film review: only the brave

There are those who worry that Only the Brave, the latest film by director Joseph Kosinski, hits theaters at an inopportune time. Natural disaster films tend to heavily feature…well, natural disasters, milking destruction and personal loss for as much drama as possible. Given the current news out of California, no one requires another reminder of fire’s destructive power. Only the Brave follows a different path and showcases what the firefighters of the Granite Mountain Hotshots save, more so than what wildfires destroy. It’s a heartfelt and straightforward look at how much the men and their families give back to communities all over the Southwest, with a welcome touch of restraint in the telling of a true story.

Josh Brolin leads other members of the Granite Mountain Hotshots

We meet the group before they’ve certified as an elite hotshot crew and follow them for several fire seasons leading up to the fatal Yarnell Hill Fire in 2013. Although all twenty firefighters are represented in the cast—no omissions or combining of several real-life figures into one character—the primary focus stays on superintendent Eric Marsh (Josh Brolin), his wife Amanda (Jennifer Connelly), and rookie Brendan McDonough (Miles Teller). Jeff Bridges, James Badge Dale, and Taylor Kitsch are the most prominent members of the supporting cast. The script by Ken Nolan and Eric Warren Singer prioritizes interpersonal moments between the crew and their loved ones and sets a good pace using significant fire events as markers of time rather than empty set pieces in an action film.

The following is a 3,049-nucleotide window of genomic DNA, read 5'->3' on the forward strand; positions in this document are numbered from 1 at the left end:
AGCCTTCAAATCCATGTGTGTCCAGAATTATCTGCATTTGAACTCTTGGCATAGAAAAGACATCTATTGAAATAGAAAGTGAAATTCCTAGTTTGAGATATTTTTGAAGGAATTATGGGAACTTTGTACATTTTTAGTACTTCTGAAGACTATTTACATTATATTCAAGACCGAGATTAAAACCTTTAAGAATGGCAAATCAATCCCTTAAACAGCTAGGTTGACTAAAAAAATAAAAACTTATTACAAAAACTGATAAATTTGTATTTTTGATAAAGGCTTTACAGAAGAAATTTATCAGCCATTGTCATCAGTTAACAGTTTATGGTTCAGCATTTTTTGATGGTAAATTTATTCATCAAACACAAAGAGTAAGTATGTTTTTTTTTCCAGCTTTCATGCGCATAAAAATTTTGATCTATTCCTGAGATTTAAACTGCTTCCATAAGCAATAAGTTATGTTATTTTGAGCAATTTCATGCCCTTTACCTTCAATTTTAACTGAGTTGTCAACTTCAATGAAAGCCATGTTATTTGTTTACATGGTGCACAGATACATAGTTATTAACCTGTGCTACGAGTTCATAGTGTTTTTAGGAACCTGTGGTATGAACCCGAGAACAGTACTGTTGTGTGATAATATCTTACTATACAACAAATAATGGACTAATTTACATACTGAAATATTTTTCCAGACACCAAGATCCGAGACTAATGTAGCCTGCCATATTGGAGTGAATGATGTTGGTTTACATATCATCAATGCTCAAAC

McDonough joins the team at a pivotal moment, before their certification and while he attempts to reform from his youth as a ne’er-do-well, jolted into responsibility by an unplanned pregnancy. Teller, who tends to be cast in abrasive and cocky roles, displays refreshing depth as the earnest, work-in-progress rookie. Brolin brings understatement and more than a touch of hubris to “the Supe”, a reminder that the Granite Mountain hotshots were both heroes and regular men who could struggle with the demands of their job and the needs of a life that extended beyond it. Jennifer Connelly impresses as Amanda Marsh and in many instances proves the heart of the film. More than once she calls out a double standard of self-reliance and dependence that her husband can indulge, buffing away some of the romantic sheen of a loving protector who spends much of his time helping others.

The seriousness of the lives of these men and women is balanced by the perfect amount of humor. In a feature length film that doesn’t have enough time to feature each firefighter, the banter between crew members helps to quickly build a sense of cohesion and brotherhood among all twenty men. When we do see them in action (and each fire event is stunning in both scope and quality of special effects), that camaraderie shines as adrenaline and a meticulous attention to detail must coexist in a deadly environment.

Films “based on a true story” usually take the skeleton of real life events to construct a more dramatic narrative. The bravery and sacrifice of Arizona’s Granite Mountain Hotshots on display in Only the Brave avoids unnecessary Hollywood window dressing and gets to stand on its own instead. It finds the rare and welcome balance between the small moments and the large, shaping up as a worthy tribute to the men and their families who gave up so much.

RATING: ★★★ ½

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